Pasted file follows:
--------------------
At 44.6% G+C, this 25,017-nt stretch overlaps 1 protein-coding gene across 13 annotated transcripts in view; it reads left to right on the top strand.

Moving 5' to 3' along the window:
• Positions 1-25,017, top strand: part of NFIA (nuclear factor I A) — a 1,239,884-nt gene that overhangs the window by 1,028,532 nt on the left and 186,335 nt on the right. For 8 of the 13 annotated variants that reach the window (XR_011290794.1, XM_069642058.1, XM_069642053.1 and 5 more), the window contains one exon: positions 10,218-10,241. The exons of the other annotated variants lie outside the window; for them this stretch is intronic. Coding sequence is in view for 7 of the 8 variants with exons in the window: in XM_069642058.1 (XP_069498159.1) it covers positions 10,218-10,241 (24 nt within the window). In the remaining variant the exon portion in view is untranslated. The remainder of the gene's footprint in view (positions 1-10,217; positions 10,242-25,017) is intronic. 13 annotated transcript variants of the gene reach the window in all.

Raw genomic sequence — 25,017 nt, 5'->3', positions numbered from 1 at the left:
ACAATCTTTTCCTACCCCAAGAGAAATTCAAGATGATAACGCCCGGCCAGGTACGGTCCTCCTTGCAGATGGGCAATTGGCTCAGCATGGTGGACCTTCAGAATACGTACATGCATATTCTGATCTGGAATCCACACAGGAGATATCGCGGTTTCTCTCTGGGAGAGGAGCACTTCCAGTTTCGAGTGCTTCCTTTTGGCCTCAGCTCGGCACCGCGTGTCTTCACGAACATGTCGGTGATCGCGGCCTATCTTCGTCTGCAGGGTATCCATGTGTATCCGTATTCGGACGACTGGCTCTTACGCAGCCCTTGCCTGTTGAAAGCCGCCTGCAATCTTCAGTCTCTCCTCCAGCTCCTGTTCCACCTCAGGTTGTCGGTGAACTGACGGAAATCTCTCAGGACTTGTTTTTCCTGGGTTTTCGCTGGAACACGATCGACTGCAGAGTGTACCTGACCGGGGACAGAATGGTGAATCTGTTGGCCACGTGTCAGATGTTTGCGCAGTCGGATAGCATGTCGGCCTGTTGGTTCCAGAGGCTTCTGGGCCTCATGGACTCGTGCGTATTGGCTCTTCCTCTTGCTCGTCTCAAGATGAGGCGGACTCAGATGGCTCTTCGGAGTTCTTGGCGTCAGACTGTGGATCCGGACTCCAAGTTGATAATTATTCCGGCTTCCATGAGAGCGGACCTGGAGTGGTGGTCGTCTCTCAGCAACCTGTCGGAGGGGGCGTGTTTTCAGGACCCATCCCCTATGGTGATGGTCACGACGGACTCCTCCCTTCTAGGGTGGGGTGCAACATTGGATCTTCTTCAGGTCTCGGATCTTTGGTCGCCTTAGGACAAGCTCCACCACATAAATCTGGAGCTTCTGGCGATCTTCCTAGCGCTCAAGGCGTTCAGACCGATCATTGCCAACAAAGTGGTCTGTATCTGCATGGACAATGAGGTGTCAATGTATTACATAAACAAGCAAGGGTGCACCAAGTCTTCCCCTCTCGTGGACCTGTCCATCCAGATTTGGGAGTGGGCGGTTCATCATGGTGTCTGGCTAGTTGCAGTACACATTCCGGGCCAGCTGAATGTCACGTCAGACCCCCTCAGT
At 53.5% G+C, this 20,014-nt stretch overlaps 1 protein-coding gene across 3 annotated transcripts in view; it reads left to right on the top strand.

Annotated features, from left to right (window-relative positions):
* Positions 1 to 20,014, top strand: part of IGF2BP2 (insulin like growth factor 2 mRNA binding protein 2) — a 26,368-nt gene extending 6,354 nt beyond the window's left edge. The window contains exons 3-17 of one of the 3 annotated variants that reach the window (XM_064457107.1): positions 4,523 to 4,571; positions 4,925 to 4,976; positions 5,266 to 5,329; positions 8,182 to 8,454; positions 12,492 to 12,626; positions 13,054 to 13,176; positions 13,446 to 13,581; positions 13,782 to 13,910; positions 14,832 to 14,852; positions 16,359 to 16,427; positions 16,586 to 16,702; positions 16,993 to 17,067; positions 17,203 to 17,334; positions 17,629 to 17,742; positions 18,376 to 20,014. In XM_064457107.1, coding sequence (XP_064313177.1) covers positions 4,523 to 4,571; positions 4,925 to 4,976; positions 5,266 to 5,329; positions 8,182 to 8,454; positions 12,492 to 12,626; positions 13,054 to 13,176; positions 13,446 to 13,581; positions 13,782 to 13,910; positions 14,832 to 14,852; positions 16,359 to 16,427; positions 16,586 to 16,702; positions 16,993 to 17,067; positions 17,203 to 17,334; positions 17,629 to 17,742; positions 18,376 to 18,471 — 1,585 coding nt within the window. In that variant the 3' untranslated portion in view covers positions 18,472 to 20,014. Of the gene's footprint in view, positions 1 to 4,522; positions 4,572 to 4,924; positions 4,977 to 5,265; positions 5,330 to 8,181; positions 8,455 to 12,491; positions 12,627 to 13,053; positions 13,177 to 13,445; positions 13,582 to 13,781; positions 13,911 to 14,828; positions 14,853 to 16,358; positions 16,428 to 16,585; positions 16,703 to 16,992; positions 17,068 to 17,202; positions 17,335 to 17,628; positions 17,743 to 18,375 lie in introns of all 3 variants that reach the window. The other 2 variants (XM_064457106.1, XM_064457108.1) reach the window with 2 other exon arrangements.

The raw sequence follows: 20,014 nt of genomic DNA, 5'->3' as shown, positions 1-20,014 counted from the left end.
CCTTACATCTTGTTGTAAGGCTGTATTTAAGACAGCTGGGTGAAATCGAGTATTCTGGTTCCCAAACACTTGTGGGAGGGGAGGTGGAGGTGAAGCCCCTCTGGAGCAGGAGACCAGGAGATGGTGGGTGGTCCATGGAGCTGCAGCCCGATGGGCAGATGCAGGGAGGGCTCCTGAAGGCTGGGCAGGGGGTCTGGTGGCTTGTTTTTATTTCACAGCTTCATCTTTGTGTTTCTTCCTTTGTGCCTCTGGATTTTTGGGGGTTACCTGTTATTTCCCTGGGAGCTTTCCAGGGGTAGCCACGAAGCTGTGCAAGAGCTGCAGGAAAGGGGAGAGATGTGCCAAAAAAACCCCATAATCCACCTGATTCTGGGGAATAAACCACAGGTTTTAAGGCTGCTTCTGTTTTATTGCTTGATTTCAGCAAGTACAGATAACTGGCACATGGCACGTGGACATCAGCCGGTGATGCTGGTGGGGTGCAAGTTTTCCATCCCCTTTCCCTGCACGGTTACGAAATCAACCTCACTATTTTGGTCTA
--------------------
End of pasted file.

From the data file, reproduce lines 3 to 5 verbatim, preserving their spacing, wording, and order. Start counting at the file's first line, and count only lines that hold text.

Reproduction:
• Positions 1-25,017, top strand: part of NFIA (nuclear factor I A) — a 1,239,884-nt gene that overhangs the window by 1,028,532 nt on the left and 186,335 nt on the right. For 8 of the 13 annotated variants that reach the window (XR_011290794.1, XM_069642058.1, XM_069642053.1 and 5 more), the window contains one exon: positions 10,218-10,241. The exons of the other annotated variants lie outside the window; for them this stretch is intronic. Coding sequence is in view for 7 of the 8 variants with exons in the window: in XM_069642058.1 (XP_069498159.1) it covers positions 10,218-10,241 (24 nt within the window). In the remaining variant the exon portion in view is untranslated. The remainder of the gene's footprint in view (positions 1-10,217; positions 10,242-25,017) is intronic. 13 annotated transcript variants of the gene reach the window in all.

Raw genomic sequence — 25,017 nt, 5'->3', positions numbered from 1 at the left:
ACAATCTTTTCCTACCCCAAGAGAAATTCAAGATGATAACGCCCGGCCAGGTACGGTCCTCCTTGCAGATGGGCAATTGGCTCAGCATGGTGGACCTTCAGAATACGTACATGCATATTCTGATCTGGAATCCACACAGGAGATATCGCGGTTTCTCTCTGGGAGAGGAGCACTTCCAGTTTCGAGTGCTTCCTTTTGGCCTCAGCTCGGCACCGCGTGTCTTCACGAACATGTCGGTGATCGCGGCCTATCTTCGTCTGCAGGGTATCCATGTGTATCCGTATTCGGACGACTGGCTCTTACGCAGCCCTTGCCTGTTGAAAGCCGCCTGCAATCTTCAGTCTCTCCTCCAGCTCCTGTTCCACCTCAGGTTGTCGGTGAACTGACGGAAATCTCTCAGGACTTGTTTTTCCTGGGTTTTCGCTGGAACACGATCGACTGCAGAGTGTACCTGACCGGGGACAGAATGGTGAATCTGTTGGCCACGTGTCAGATGTTTGCGCAGTCGGATAGCATGTCGGCCTGTTGGTTCCAGAGGCTTCTGGGCCTCATGGACTCGTGCGTATTGGCTCTTCCTCTTGCTCGTCTCAAGATGAGGCGGACTCAGATGGCTCTTCGGAGTTCTTGGCGTCAGACTGTGGATCCGGACTCCAAGTTGATAATTATTCCGGCTTCCATGAGAGCGGACCTGGAGTGGTGGTCGTCTCTCAGCAACCTGTCGGAGGGGGCGTGTTTTCAGGACCCATCCCCTATGGTGATGGTCACGACGGACTCCTCCCTTCTAGGGTGGGGTGCAACATTGGATCTTCTTCAGGTCTCGGATCTTTGGTCGCCTTAGGACAAGCTCCACCACATAAATCTGGAGCTTCTGGCGATCTTCCTAGCGCTCAAGGCGTTCAGACCGATCATTGCCAACAAAGTGGTCTGTATCTGCATGGACAATGAGGTGTCAATGTATTACATAAACAAGCAAGGGTGCACCAAGTCTTCCCCTCTCGTGGACCTGTCCATCCAGATTTGGGAGTGGGCGGTTCATCATGGTGTCTGGCTAGTTGCAGTACACATTCCGGGCCAGCTGAATGTCACGTCAGACCCCCTCAGT